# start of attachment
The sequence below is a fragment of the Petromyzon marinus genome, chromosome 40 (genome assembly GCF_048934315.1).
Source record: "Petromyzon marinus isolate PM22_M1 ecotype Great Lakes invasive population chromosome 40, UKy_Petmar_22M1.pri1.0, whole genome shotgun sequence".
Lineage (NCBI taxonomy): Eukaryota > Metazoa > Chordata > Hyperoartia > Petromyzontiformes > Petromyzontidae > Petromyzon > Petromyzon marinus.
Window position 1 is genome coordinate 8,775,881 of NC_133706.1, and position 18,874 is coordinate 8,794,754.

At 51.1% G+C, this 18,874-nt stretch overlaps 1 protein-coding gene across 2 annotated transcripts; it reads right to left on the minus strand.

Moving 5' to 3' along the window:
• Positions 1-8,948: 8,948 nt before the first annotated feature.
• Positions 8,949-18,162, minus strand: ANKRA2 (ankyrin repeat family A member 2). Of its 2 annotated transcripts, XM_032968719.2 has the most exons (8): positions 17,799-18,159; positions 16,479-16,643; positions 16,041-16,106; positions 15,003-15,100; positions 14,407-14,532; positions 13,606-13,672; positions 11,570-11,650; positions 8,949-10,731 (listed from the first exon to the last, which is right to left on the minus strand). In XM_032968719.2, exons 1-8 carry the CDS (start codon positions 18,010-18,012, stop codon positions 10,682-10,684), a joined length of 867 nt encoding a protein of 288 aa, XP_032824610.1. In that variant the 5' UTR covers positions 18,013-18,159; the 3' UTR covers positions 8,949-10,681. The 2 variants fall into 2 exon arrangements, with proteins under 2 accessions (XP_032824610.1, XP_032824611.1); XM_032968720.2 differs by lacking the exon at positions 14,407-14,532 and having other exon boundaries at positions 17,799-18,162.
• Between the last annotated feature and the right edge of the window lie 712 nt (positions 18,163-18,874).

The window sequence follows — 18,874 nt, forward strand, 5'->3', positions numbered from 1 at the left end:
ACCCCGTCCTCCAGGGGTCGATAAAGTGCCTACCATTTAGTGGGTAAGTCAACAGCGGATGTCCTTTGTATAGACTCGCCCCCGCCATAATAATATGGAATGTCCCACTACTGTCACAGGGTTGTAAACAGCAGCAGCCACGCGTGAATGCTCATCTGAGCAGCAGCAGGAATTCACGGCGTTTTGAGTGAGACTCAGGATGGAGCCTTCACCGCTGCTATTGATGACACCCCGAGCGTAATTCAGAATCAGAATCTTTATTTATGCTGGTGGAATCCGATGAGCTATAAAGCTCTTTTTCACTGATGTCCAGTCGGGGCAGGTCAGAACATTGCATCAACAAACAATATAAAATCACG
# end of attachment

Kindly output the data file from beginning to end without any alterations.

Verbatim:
The sequence below is a fragment of the Petromyzon marinus genome, chromosome 40 (genome assembly GCF_048934315.1).
Source record: "Petromyzon marinus isolate PM22_M1 ecotype Great Lakes invasive population chromosome 40, UKy_Petmar_22M1.pri1.0, whole genome shotgun sequence".
Lineage (NCBI taxonomy): Eukaryota > Metazoa > Chordata > Hyperoartia > Petromyzontiformes > Petromyzontidae > Petromyzon > Petromyzon marinus.
Window position 1 is genome coordinate 8,775,881 of NC_133706.1, and position 18,874 is coordinate 8,794,754.

At 51.1% G+C, this 18,874-nt stretch overlaps 1 protein-coding gene across 2 annotated transcripts; it reads right to left on the minus strand.

Moving 5' to 3' along the window:
• Positions 1-8,948: 8,948 nt before the first annotated feature.
• Positions 8,949-18,162, minus strand: ANKRA2 (ankyrin repeat family A member 2). Of its 2 annotated transcripts, XM_032968719.2 has the most exons (8): positions 17,799-18,159; positions 16,479-16,643; positions 16,041-16,106; positions 15,003-15,100; positions 14,407-14,532; positions 13,606-13,672; positions 11,570-11,650; positions 8,949-10,731 (listed from the first exon to the last, which is right to left on the minus strand). In XM_032968719.2, exons 1-8 carry the CDS (start codon positions 18,010-18,012, stop codon positions 10,682-10,684), a joined length of 867 nt encoding a protein of 288 aa, XP_032824610.1. In that variant the 5' UTR covers positions 18,013-18,159; the 3' UTR covers positions 8,949-10,681. The 2 variants fall into 2 exon arrangements, with proteins under 2 accessions (XP_032824610.1, XP_032824611.1); XM_032968720.2 differs by lacking the exon at positions 14,407-14,532 and having other exon boundaries at positions 17,799-18,162.
• Between the last annotated feature and the right edge of the window lie 712 nt (positions 18,163-18,874).

The window sequence follows — 18,874 nt, forward strand, 5'->3', positions numbered from 1 at the left end:
ACCCCGTCCTCCAGGGGTCGATAAAGTGCCTACCATTTAGTGGGTAAGTCAACAGCGGATGTCCTTTGTATAGACTCGCCCCCGCCATAATAATATGGAATGTCCCACTACTGTCACAGGGTTGTAAACAGCAGCAGCCACGCGTGAATGCTCATCTGAGCAGCAGCAGGAATTCACGGCGTTTTGAGTGAGACTCAGGATGGAGCCTTCACCGCTGCTATTGATGACACCCCGAGCGTAATTCAGAATCAGAATCTTTATTTATGCTGGTGGAATCCGATGAGCTATAAAGCTCTTTTTCACTGATGTCCAGTCGGGGCAGGTCAGAACATTGCATCAACAAACAATATAAAATCACG